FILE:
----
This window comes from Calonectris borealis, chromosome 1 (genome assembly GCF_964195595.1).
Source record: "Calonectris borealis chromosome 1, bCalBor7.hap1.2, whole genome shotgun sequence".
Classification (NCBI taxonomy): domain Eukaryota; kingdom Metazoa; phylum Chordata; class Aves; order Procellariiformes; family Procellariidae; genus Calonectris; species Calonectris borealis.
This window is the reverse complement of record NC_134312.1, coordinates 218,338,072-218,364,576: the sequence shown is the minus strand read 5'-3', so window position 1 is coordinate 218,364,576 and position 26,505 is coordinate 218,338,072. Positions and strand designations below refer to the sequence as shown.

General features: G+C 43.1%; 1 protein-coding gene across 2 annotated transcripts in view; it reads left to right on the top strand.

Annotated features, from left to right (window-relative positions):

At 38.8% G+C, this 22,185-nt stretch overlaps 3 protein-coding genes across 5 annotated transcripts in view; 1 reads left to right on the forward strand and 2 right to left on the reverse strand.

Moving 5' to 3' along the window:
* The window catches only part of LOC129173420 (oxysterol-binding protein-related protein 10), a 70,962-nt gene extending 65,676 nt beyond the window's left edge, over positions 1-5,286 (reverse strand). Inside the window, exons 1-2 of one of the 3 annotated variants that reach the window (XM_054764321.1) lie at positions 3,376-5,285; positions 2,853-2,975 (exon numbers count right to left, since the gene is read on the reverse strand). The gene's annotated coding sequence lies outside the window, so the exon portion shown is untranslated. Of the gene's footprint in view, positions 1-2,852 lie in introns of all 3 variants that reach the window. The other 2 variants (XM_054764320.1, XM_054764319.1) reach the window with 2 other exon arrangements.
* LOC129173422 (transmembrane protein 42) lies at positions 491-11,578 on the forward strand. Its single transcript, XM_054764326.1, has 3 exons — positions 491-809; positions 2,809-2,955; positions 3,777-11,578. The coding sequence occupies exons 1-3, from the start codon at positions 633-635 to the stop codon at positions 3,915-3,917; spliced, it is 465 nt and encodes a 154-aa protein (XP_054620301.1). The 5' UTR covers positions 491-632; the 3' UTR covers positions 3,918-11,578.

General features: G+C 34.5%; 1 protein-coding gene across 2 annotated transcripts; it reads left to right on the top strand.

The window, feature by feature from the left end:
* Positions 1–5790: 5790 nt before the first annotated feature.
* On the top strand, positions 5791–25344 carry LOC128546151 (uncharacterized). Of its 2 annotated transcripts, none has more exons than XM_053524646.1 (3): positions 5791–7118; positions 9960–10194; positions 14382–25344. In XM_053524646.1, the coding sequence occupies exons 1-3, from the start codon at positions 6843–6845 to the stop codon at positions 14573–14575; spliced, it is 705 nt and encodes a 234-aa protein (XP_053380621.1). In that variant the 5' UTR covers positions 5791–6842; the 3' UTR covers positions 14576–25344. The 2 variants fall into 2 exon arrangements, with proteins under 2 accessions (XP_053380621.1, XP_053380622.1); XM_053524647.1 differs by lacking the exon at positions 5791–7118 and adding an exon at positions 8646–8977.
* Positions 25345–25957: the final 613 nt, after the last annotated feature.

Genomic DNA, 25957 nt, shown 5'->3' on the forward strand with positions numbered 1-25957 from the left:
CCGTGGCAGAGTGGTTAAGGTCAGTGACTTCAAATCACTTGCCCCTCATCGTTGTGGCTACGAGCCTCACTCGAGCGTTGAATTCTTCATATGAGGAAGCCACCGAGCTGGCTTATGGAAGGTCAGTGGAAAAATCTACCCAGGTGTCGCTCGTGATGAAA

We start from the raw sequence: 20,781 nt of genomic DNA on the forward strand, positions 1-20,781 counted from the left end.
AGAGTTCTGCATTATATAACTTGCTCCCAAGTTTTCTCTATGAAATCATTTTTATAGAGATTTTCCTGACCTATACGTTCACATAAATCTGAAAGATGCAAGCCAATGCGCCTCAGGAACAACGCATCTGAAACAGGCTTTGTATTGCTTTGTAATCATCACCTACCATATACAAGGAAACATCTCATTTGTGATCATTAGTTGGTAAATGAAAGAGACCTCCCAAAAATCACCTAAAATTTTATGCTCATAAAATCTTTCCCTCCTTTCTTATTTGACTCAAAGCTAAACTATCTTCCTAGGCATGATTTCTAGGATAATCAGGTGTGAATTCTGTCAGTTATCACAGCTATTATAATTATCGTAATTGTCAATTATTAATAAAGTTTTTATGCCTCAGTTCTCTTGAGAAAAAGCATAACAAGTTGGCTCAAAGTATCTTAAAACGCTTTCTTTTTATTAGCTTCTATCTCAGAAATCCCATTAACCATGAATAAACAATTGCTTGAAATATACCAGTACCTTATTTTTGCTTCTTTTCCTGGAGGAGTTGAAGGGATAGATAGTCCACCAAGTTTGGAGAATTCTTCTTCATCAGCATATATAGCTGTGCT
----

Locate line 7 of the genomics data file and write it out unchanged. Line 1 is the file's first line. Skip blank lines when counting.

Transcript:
At 38.8% G+C, this 22,185-nt stretch overlaps 3 protein-coding genes across 5 annotated transcripts in view; 1 reads left to right on the forward strand and 2 right to left on the reverse strand.